Multinational car manufacturer Stellantis is closing down indefinitely assembly plant in Illinois in February and laying off hundreds of workers, largely due to the high cost of producing electric vehicles.
Stellantis noted in a statement emailed to FOX Business on Friday that the industry has been adversely affected by factors including the ongoing COVID-19 pandemic, a global microchip shortage and rising costs associated with the electrification of the automotive market, which it says is the most the impactful .
The automaker said a number of actions have been taken to stabilize production and improve its efficiency North American facilities to “maintain affordability and customer satisfaction in terms of quality”.
However, while considering other avenues to streamline operations, Stellantis said the decision was made to shut down the Belvedere plant from February 28, 2023.
“This is a difficult but necessary action will result in indefinite layoffs, which are expected to exceed six months and may constitute a job loss under the Worker Adjustment and Retraining Notification (WARN) Act. As a result, WARN notices have been issued to both hourly and salaried employees,” it said. “The company will make every effort to place indefinitely laid-off employees in full-time positions as they become available .”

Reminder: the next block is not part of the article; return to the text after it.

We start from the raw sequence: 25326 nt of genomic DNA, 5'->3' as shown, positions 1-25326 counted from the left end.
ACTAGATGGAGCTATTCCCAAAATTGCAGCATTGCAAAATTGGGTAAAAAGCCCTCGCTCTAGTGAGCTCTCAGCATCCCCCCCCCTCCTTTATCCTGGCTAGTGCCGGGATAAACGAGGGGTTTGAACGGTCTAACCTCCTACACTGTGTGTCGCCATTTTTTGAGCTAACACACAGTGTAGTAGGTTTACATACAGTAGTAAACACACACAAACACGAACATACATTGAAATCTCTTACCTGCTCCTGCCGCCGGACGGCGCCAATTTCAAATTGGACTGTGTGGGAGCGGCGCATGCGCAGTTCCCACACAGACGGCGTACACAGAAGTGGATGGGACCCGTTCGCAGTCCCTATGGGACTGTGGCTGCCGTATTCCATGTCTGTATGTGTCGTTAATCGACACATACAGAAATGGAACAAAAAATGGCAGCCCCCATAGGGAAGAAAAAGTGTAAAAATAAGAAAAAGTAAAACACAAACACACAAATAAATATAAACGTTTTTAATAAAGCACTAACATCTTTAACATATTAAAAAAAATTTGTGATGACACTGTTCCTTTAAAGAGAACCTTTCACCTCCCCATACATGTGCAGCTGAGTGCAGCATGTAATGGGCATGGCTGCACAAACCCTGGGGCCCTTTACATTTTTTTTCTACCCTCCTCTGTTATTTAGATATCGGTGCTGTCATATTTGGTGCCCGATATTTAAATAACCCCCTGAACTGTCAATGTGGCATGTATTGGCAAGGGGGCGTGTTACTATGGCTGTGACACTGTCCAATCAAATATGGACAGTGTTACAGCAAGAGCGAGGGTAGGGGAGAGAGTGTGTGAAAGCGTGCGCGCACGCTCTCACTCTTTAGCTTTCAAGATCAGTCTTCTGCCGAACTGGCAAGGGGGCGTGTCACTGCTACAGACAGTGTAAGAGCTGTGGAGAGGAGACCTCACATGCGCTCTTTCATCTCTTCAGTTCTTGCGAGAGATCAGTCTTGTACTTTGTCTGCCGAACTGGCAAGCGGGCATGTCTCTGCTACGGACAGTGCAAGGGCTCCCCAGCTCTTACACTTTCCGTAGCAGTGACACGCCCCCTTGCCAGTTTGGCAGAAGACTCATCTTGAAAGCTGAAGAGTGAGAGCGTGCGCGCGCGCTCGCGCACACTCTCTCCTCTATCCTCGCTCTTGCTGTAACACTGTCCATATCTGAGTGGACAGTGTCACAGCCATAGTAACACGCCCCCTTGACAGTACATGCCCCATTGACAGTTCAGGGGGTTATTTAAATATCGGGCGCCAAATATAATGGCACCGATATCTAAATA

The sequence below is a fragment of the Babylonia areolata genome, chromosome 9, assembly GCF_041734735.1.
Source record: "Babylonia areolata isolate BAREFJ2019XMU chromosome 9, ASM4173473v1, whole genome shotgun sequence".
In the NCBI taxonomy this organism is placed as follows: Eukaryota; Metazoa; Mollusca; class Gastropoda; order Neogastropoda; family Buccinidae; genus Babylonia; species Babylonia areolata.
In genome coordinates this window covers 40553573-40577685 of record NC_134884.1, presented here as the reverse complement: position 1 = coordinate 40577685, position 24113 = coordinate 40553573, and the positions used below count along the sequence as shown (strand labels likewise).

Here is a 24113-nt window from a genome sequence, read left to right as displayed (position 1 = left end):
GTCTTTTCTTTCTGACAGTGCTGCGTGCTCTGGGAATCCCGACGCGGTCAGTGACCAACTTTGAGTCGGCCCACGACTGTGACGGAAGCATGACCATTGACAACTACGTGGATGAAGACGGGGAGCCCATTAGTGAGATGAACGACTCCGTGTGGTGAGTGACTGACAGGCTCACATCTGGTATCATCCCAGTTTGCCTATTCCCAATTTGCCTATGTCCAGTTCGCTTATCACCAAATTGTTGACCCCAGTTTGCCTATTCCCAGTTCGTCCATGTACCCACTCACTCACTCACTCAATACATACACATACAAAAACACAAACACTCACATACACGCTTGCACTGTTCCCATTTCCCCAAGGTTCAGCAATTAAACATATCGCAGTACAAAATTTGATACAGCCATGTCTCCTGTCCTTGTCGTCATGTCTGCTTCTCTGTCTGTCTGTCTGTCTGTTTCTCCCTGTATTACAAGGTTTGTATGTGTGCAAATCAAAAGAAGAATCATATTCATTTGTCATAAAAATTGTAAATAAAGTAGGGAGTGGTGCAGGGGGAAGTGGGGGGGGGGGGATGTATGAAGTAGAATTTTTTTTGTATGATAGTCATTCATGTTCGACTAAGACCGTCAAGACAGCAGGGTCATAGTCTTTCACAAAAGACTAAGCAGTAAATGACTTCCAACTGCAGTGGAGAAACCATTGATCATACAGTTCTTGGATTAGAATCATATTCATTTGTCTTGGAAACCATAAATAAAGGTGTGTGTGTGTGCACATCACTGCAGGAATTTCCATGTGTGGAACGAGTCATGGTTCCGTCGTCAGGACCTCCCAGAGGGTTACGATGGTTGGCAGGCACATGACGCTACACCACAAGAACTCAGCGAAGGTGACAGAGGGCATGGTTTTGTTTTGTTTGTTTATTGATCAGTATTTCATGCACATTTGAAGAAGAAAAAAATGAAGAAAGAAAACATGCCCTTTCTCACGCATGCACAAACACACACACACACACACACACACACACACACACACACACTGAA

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Stellantis also noted that it is working to identify other opportunities to repurpose the facility.
The Belvedere plant, which makes the Jeep Cherokee, employs about 1,350 people.
Stellantis reportedly told The Associated Press that the automaker would not comment on the future of the “Cherokee nameplate.”
“This is an important vehicle in the lineup and we remain committed to this mid-size SUV segment for the long term,” Stellantis spokesperson Jody Tinson told the agency.
Stellantis said it will invest more than $31 billion by 2025 in electrifying its car range, with electric vehicles make up half of its US sales by 2030.
A spokesman for the administration of Governor J. B. Pritzker, Jordan Abudeye, said a response team from the state’s Department of Commerce and Economic Opportunity has been assembled to help the displaced workers find new jobs.
She said the administration will work with local elected officials, community colleges and others to ensure appropriate retraining programs are available, as well as with Stellantis to find new uses for the Belvidere plant.
Reuters and The Associated Press contributed to this report.
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